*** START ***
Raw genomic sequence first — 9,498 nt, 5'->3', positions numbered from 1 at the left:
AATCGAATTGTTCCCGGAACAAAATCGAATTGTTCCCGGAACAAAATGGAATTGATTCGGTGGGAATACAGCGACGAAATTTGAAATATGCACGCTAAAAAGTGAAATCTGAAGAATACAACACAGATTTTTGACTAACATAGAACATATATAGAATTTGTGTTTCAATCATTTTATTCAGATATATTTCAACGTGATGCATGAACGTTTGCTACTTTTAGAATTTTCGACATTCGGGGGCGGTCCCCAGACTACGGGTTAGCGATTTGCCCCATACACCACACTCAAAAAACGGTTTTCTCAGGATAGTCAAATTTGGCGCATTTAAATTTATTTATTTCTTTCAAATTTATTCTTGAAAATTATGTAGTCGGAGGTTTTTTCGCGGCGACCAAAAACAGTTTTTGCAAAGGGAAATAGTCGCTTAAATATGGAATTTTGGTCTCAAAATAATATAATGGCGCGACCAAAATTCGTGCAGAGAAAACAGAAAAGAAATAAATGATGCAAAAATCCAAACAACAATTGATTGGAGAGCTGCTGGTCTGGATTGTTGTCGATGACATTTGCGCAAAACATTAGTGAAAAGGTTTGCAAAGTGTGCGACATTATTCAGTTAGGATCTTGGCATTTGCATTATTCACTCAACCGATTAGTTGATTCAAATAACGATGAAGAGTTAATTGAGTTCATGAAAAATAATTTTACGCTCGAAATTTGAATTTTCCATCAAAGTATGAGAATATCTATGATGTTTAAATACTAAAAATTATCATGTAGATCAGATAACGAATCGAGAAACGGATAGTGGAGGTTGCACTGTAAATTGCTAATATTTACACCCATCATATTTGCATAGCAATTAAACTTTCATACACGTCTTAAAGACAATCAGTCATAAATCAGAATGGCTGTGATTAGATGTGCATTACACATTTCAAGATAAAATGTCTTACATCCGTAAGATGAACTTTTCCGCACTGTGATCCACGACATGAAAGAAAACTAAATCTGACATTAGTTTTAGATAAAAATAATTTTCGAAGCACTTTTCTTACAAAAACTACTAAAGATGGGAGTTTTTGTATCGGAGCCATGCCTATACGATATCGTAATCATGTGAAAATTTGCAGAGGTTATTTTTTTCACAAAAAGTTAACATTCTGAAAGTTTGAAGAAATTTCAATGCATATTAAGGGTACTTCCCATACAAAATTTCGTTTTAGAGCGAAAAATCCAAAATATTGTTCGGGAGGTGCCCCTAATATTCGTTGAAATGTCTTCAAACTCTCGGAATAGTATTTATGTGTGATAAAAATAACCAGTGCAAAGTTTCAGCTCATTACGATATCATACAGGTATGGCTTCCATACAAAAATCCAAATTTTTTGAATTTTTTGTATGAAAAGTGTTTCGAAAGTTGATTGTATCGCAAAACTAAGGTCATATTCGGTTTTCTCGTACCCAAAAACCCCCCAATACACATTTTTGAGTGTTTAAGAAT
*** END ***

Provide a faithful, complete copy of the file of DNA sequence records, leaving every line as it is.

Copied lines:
Raw genomic sequence first — 9,498 nt, 5'->3', positions numbered from 1 at the left:
AATCGAATTGTTCCCGGAACAAAATCGAATTGTTCCCGGAACAAAATGGAATTGATTCGGTGGGAATACAGCGACGAAATTTGAAATATGCACGCTAAAAAGTGAAATCTGAAGAATACAACACAGATTTTTGACTAACATAGAACATATATAGAATTTGTGTTTCAATCATTTTATTCAGATATATTTCAACGTGATGCATGAACGTTTGCTACTTTTAGAATTTTCGACATTCGGGGGCGGTCCCCAGACTACGGGTTAGCGATTTGCCCCATACACCACACTCAAAAAACGGTTTTCTCAGGATAGTCAAATTTGGCGCATTTAAATTTATTTATTTCTTTCAAATTTATTCTTGAAAATTATGTAGTCGGAGGTTTTTTCGCGGCGACCAAAAACAGTTTTTGCAAAGGGAAATAGTCGCTTAAATATGGAATTTTGGTCTCAAAATAATATAATGGCGCGACCAAAATTCGTGCAGAGAAAACAGAAAAGAAATAAATGATGCAAAAATCCAAACAACAATTGATTGGAGAGCTGCTGGTCTGGATTGTTGTCGATGACATTTGCGCAAAACATTAGTGAAAAGGTTTGCAAAGTGTGCGACATTATTCAGTTAGGATCTTGGCATTTGCATTATTCACTCAACCGATTAGTTGATTCAAATAACGATGAAGAGTTAATTGAGTTCATGAAAAATAATTTTACGCTCGAAATTTGAATTTTCCATCAAAGTATGAGAATATCTATGATGTTTAAATACTAAAAATTATCATGTAGATCAGATAACGAATCGAGAAACGGATAGTGGAGGTTGCACTGTAAATTGCTAATATTTACACCCATCATATTTGCATAGCAATTAAACTTTCATACACGTCTTAAAGACAATCAGTCATAAATCAGAATGGCTGTGATTAGATGTGCATTACACATTTCAAGATAAAATGTCTTACATCCGTAAGATGAACTTTTCCGCACTGTGATCCACGACATGAAAGAAAACTAAATCTGACATTAGTTTTAGATAAAAATAATTTTCGAAGCACTTTTCTTACAAAAACTACTAAAGATGGGAGTTTTTGTATCGGAGCCATGCCTATACGATATCGTAATCATGTGAAAATTTGCAGAGGTTATTTTTTTCACAAAAAGTTAACATTCTGAAAGTTTGAAGAAATTTCAATGCATATTAAGGGTACTTCCCATACAAAATTTCGTTTTAGAGCGAAAAATCCAAAATATTGTTCGGGAGGTGCCCCTAATATTCGTTGAAATGTCTTCAAACTCTCGGAATAGTATTTATGTGTGATAAAAATAACCAGTGCAAAGTTTCAGCTCATTACGATATCATACAGGTATGGCTTCCATACAAAAATCCAAATTTTTTGAATTTTTTGTATGAAAAGTGTTTCGAAAGTTGATTGTATCGCAAAACTAAGGTCATATTCGGTTTTCTCGTACCCAAAAACCCCCCAATACACATTTTTGAGTGTTTAAGAAT